I am still a very easy-to-please eater – as long as the food isn’t too spicy, doesn’t contain too much roughage and doesn’t have nuts, corn, celery or raw vegetables in it. Well-seasoned food is nice, but, at heart, I’m a purist. With a bad gut. Bland food doesn’t bother me; in fact, I’ve been known to enjoy hospital food. After my recent three-month stomach illness, during which I ate only bland food, and very little, I’ve been a bit apprehensive about trying anything different. But, lately, as I’ve been feeling better, I figure it’s time to branch out. Caution to the wind!
As I strolled the culinary landscape that is the internet, I came across a particular chicken recipe by Tori Avey, whose recipes I’ve enjoyed before. Best thing about this recipe is that it’s easy. And, turns out, it’s stunningly delicious. Feast your taste buds. Find it online at toriavey.com/toris-kitchen/mediterranean-olive-chicken.
TORI AVEY’S MEDITERRANEAN OLIVE CHICKEN
(tweaked by me slightly)
3/4 cup chopped green olives (I used queen Manzanilla)
1/3 cup extra virgin olive oil
2 tbsp fresh lime juice
1 tbsp crushed garlic
2 tsp honey
1/2 tsp lime zest
salt and pepper
4-5 lbs chicken pieces, bone in, skin on (I use 6 chicken thighs, as we’re dark meat fans, but white meat would be fine, too)
The recipe also called for red pepper flakes and dried oregano, which I omitted, plus wine to make a sauce afterwards, which I also omitted.
- In a mixing bowl, whisk together the chopped olives, olive oil, lime juice, garlic, honey and lime zest. Season the marinade with salt and pepper to taste.
- Sprinkle the chicken pieces lightly with salt and pepper. Place chicken pieces in a nine-by-13-inch baking dish. Brush the pieces evenly with olive marinade, using all of the marinade to coat.
- Cover the baking dish with plastic wrap and place in the refrigerator for at least two hours (or up to overnight).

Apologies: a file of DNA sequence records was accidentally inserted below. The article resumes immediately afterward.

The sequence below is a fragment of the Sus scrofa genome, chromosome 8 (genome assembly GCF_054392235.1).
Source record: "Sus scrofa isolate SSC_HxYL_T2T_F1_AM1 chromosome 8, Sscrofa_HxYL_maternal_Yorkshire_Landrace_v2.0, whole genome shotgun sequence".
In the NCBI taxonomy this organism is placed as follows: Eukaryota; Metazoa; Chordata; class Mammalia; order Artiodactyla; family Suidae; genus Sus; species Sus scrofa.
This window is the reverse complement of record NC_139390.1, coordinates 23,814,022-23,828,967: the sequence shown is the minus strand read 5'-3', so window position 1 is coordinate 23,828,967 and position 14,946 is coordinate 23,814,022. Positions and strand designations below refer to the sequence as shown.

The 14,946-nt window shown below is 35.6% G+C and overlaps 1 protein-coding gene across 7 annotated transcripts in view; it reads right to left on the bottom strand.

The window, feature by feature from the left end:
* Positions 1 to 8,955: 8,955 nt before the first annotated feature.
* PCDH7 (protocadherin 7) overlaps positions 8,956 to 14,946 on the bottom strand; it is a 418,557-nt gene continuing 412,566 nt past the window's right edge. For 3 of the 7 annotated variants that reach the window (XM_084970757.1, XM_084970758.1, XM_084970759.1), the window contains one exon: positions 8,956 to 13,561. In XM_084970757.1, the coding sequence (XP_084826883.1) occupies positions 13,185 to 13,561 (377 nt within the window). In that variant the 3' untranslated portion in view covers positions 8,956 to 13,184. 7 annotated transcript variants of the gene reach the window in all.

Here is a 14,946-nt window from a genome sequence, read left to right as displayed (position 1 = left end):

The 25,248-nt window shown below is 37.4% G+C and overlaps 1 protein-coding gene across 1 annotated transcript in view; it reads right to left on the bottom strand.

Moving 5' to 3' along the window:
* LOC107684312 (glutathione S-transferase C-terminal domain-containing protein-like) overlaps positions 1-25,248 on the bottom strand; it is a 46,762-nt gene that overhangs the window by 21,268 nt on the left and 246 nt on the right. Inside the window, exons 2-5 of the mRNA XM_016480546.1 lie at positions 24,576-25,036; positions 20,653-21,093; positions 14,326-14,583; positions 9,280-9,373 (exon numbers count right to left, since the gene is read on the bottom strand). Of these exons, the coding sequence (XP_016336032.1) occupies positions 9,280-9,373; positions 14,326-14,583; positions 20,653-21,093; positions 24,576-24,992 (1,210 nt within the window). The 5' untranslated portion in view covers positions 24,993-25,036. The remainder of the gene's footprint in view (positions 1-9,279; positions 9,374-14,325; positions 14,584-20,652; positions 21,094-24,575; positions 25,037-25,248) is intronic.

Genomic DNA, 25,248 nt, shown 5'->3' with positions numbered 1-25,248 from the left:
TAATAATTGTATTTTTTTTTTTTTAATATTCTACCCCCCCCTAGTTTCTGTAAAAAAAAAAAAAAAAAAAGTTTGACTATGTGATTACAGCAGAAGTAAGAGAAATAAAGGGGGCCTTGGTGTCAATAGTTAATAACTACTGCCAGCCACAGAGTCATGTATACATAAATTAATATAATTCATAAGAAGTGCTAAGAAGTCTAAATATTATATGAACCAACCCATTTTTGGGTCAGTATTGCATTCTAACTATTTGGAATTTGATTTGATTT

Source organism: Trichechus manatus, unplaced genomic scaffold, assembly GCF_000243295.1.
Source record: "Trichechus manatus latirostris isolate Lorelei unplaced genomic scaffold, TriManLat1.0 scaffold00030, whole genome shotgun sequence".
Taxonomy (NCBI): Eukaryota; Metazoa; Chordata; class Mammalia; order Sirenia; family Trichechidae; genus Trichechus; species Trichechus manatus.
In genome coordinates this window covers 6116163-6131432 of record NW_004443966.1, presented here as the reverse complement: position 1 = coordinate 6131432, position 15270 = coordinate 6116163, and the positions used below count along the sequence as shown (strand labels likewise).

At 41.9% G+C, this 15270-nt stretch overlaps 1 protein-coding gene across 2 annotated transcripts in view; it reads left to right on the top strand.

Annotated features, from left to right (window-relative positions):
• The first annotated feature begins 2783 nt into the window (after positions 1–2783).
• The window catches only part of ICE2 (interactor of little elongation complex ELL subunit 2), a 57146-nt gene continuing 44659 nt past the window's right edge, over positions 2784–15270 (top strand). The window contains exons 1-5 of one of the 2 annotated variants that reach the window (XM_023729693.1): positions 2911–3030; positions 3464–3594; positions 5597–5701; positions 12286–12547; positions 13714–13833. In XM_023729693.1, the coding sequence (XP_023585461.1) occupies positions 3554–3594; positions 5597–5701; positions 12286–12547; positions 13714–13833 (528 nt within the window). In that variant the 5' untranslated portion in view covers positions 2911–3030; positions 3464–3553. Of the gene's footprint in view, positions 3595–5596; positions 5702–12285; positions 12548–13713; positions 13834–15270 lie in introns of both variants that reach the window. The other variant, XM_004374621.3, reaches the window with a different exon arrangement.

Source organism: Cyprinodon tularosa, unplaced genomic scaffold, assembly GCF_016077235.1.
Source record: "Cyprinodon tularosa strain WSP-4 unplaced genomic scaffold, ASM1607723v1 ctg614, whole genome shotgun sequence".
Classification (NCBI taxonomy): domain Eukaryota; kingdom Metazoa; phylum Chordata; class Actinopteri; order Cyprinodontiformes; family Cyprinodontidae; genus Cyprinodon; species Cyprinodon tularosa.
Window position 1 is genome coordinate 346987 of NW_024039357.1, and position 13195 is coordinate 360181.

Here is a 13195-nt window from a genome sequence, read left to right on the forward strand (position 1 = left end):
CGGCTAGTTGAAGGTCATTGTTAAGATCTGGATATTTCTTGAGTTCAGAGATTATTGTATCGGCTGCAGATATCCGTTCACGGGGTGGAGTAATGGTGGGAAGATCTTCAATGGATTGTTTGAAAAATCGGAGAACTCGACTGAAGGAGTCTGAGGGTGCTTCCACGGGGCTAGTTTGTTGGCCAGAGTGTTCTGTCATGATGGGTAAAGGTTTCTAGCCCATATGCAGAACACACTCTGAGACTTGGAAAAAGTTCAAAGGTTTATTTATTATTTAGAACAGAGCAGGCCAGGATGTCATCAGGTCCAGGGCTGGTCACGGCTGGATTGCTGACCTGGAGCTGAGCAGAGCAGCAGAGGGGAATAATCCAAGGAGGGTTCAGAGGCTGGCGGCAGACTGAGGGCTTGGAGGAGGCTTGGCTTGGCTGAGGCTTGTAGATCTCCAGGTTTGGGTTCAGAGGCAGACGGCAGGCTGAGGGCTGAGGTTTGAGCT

- Preheat oven to 375˚F. Remove the plastic wrap and cover the baking dish with foil. Pierce a few vents with a sharp knife around the outer edges.
- Place the covered dish in the oven. Let the chicken bake for 60 minutes, then remove the foil and bake for an additional 15 to 30 minutes, basting periodically, until well cooked and tender. At the end of cooking, you can broil it for a minute or two to brown the skin (I didn’t bother with this step).
After two bites, my husband pronounced this the best chicken I had ever made. Bar none. And we eat a lot of chicken. Since I usually bake chicken uncovered and it turns out dry, this was a surprising treat – extremely moist, über-flavourful and just as yummy the next day. I’ll probably double the recipe next time around, since it’s worth having enough left for a second dinner. This is one of those guest-worthy dishes – impressive, yet easy to prepare and sure to please. And it makes a nice Shabbat meal, too. I also realized the versatility of the marinade when I tried it on pasta. I’d place bets that it goes well with steak, too. One marinade, three uses. Now that’s a masterful marinade!
You’re welcome. Beteavon!
Shelley Civkin aka the Accidental Balabusta, is a happily retired librarian and communications officer. For 17 years, she wrote a weekly book review column for the Richmond Review. She’s currently a freelance writer and volunteer.